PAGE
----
It's taken many decades and many life upheavals to figure it all out. That puts us in the position of sitting pretty in the cat bird's seat, compared to people that have never learned it at all.I'm still seeking the highest perch in the tree to sing and display my wit and capacity for dexterity.

Always try to be nice! No matter how many birthdays we have, the weighted lesson remains the same. Life is so short, there's never enough time for the people we love. It gets difficult to allot time to people we don't.

Being nice does not equal suffering by fools. I choose not to waste time with them.

Hardship can render us bitter, selfish, and miserable. It can also be used as an artery of interconnection, a bridge to others in pain, just as the blood in our muscles keeps ourselves alive and moving.

We are living longer than ever before. If you are 50 today, you can figure to live to 80+. If you are 65 you'll probably make it to 85+.

If you look back at our ancestors, we're doing better than humans at any point in history.

By the time we pass the half century mark, we have all withstood our share of slights, indignities and outright suffering. Maybe it's lucky because we have seen enough, felt enough, been self aware enough to learn from our experience.

What we have learned is that all of us are inherently flawed and very vulnerable.

We are the generation of Jack Benny and Bob Hope. We have jumped and jived, danced the jitterbug. We have zoot suited, played real war games and voted for FDR and HST. Not to forget "Tricky Dickie."

Today we flip through TV channels to see the latest teen idols and it's hard to get excited. Call us a bunch of curmudgeons (love that word), but we are skipping "American Idol" and watching "Singing In The Rain" or "Hogan's Heroes" reruns.

That's the great advantage of sitting pretty in the cat bird's perch.

It's a wonderful life, without it I'd be lifeless. If I try being fundamentally and flagrantly farsighted, it might keep me from making dumb frustrating mistakes.

Sometimes I tend to feel that my abnormal impaired condition is something to fear, when in reality it's nothing more than a definite lapse in my thinking, a failure to stay focused on my goals.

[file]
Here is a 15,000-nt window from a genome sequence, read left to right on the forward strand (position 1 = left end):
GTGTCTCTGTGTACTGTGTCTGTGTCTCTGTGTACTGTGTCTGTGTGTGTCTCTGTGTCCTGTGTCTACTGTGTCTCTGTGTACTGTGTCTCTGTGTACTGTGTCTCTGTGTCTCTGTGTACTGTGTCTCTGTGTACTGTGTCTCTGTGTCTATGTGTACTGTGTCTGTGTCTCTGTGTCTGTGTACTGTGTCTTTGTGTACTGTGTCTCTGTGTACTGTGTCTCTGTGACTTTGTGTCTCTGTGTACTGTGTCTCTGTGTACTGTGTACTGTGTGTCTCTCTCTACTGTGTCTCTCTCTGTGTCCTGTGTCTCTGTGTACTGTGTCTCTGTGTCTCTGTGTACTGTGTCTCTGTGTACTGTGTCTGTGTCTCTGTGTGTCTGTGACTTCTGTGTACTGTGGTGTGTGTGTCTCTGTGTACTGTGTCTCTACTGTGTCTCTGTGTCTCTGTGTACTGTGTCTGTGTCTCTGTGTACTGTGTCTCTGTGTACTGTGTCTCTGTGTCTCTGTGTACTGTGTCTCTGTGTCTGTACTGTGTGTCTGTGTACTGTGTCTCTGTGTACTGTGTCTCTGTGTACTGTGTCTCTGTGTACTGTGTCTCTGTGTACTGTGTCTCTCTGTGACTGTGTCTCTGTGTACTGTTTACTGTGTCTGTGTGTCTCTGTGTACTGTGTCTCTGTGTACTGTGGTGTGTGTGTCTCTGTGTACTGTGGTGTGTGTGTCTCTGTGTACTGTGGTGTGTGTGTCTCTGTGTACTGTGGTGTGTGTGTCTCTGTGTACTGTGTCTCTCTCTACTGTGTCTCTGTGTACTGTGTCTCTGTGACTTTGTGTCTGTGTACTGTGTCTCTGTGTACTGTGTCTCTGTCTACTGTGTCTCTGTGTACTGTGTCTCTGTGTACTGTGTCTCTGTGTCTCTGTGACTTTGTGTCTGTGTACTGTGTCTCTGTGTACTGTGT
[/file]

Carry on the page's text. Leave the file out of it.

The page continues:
"We live in the worst possible world, and all things will end in evil."

That kind of negativism makes the worst of the best. It's a deplorable offense to life.

There is just no way we can ever calculate the stress of our lives. The stress we place on ourselves is a negativism emphasizing something we deem important. The end result being a needless tension and strain.

"Expect the worst." Just call it the "What-if" syndrome. "If" things don't work out, you'll "get your just desserts." Poor you!

The thought of misfortune is doubt and adverse thinking. It may enter our minds on the heels of unforeseen disaster, and gain a strangle hold on us through the years.

A lack of trust can slowly take away our will and strength, like a lingering sickness. This could be our penalty, our "just desserts" displaying little acceptance.

Try being honest with yourself. A cynical person never believes that "Honesty is the best policy" until he tries all others.

The disease is everywhere, a sudden change in our daily life, a shaking up of our "comfortable rut", the seeds of strain are sown. It becomes a tendency to stress the unfavorable gloomy view.

Don't be down on the things you are not up on. You'll only get ulcers trying to climb the mountain over your imagined molehill.

In any event, no matter how we have contracted this disorder, if it is checked in time, it can have beneficial effects. If you rise above it, if everything went your way every time you tried, you would be bored to pieces.

If you really want to succeed, remember there is no easy street out there. Jump at every opportunity that comes along. A realist learns to keep jumping.

No, the world isn't coming to an end, and we aren't going to fall off our cat bird seat.

Our faith will be our adhesive making it impossible to shake us off our perch.

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